Molecular Biology Lab Guide

TIPS FOR NUCLEIC ACID PURIFICATION: DNA

Written by MicroDok

DNA PURIFICATION BASICS

In today’s world of DNA (deoxyribonucleic acid) analysis by multiplex and real-time PCR and the search for rare events, the importance of high-quality, purified DNA cannot be underestimated. Quality analytes are necessary for quality downstream assay results. Understanding how DNA purification systems work and then choosing the best chemistry for your application is essential.

COMMON CHALLENGES IN DNA PURIFICATION

  1. Lysing samples to release DNA.
  2. Separating DNA molecules from other molecules such as lipids, proteins, carbohydrates and RNA.
  3. Maintaining the integrity of DNA molecules.

DNA sources differ in their challenges. Foodstuffs, such as chocolate, have compounds that can inhibit downstream assays if these compounds are carried over with the purified DNA. Isolating DNA from Gram positive bacteria requires efficient lysis of the thick peptidoglycan bacterial cell wall. [Gram negative bacteria has a less or thin peptidoglycan layer than Gram positive bacteria] Make sure that the DNA purification approach that you use addresses the challenges that your sample presents.

IMPORTANT TIPS FOR HANDLING BLOOD AND TISSUE SAMPLES FOR DNA ISOLATION

Freeze blood and tissue samples until use to minimize damage to DNA from nucleases. Blood, when thawed, needs to be completely mixed before removing an aliquot for DNA purification.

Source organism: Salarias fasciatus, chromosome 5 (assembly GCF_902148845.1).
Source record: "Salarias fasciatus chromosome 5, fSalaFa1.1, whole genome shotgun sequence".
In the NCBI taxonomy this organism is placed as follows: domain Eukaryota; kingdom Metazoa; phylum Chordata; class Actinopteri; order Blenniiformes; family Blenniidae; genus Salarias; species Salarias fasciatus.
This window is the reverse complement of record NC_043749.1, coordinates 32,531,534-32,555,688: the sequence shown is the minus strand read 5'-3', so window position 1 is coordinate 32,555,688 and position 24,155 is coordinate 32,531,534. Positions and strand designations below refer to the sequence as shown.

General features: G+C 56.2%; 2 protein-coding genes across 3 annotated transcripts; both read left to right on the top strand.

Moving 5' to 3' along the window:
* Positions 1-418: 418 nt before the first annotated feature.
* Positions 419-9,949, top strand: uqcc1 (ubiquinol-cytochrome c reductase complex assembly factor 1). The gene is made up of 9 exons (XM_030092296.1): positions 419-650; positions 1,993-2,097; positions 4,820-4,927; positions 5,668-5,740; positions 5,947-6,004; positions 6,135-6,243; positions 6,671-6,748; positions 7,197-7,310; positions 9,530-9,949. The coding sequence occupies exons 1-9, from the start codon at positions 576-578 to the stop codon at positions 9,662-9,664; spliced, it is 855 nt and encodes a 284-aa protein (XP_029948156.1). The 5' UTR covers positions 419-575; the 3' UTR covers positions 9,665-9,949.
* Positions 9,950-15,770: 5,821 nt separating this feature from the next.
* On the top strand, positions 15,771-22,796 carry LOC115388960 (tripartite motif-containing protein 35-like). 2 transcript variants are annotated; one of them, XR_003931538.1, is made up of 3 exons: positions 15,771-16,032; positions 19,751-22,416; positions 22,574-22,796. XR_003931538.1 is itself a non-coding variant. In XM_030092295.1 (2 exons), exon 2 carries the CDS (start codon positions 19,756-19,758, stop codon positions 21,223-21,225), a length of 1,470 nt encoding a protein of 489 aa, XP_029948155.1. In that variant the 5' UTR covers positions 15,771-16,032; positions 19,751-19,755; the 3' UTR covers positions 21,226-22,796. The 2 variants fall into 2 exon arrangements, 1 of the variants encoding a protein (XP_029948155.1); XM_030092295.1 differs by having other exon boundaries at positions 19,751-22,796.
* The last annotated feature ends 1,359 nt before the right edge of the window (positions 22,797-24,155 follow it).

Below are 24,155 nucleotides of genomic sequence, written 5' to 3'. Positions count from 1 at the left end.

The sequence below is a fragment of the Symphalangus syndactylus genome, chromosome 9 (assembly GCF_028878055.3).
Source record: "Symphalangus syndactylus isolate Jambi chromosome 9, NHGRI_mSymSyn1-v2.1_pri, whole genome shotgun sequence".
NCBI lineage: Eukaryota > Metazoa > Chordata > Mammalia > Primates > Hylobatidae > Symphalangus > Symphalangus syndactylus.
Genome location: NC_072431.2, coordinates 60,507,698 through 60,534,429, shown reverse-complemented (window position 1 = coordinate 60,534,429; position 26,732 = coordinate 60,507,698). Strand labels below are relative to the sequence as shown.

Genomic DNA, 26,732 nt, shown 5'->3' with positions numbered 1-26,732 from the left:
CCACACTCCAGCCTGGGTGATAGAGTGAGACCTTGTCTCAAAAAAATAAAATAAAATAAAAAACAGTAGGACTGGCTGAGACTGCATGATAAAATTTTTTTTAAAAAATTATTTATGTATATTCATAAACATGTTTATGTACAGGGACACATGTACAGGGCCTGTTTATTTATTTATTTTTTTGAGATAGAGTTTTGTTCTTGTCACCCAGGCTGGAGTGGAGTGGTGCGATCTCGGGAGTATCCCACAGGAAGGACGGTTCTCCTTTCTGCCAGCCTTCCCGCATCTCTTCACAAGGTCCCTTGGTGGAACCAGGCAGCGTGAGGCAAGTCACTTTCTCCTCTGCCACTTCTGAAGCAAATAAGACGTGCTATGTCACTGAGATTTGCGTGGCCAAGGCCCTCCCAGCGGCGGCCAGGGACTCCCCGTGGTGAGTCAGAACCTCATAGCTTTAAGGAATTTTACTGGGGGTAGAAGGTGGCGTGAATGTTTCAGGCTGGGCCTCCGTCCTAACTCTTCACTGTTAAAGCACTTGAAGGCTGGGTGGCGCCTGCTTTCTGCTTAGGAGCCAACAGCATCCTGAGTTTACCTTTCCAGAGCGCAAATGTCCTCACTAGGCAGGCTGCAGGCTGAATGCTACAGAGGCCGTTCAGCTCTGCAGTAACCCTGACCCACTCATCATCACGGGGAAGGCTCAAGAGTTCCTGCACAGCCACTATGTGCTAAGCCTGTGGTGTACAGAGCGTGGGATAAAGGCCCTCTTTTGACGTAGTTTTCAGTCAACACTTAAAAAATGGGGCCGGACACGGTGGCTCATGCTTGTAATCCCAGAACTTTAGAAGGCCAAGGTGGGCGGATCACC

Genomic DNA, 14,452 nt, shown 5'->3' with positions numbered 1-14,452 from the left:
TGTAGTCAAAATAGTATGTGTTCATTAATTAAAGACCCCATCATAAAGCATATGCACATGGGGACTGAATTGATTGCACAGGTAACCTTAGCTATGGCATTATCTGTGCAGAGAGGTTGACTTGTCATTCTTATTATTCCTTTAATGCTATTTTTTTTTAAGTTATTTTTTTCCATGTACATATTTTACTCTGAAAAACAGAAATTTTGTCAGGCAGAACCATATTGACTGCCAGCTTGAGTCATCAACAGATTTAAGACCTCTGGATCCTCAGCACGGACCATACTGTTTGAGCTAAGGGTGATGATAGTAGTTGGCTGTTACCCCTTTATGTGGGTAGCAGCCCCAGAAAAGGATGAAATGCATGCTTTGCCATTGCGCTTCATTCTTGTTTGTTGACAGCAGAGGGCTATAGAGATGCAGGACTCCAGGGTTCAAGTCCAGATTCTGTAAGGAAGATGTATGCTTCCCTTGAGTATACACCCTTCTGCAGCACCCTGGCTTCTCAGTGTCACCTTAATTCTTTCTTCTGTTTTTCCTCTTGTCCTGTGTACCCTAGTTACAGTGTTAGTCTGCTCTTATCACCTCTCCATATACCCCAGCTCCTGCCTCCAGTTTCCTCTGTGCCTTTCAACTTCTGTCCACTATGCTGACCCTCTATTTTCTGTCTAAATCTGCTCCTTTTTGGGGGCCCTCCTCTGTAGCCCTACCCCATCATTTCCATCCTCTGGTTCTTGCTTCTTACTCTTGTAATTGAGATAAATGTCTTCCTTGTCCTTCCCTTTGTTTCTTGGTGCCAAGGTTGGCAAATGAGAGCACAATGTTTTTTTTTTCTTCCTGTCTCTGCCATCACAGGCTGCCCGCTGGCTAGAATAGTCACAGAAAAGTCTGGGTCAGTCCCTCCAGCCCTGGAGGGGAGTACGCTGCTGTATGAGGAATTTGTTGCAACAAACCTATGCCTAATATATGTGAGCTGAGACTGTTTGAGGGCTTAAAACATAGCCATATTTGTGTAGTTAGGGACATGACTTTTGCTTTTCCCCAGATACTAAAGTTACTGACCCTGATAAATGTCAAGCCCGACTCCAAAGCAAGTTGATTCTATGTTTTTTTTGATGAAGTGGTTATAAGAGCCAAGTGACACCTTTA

DNA purification can be thought of in four basic steps:

LYSE >>> BIND >>> WASH >>> ELUTE

DNA PURIFICATION: LYSE, BIND AND WASH

Lyse: Disrupt Cells or Tissues

Tissues or cells can be lysed through any of the following methods:

  • Enzyme treatment
  • Mechanical disruption
  • Detergent treatment

Lyse: Denature or Inactivate Proteins

This can be done by using:

  • Ionic detergents, heat, reducing agents, urea and guanidine
  • Proteases (e.g., Proteinase K)

Lyse: Inactivate Endogenous Nucleases

This can be done by using:

  • Chelating agents (e.g., EDTA)
  • Proteases (e.g., Proteinase K)

Bind and Wash: Separate the DNA

  • Remove other nucleic acids (e.g., RNA)
  • Remove proteins, using:
    • Organic Extraction
    • Salting Out
    • Bind to Solid Support, using:
      • Silica Matrix
      • Anion Exchange Columns
      • Magnetic Particles

Source: PROMEGA

www.promega.com

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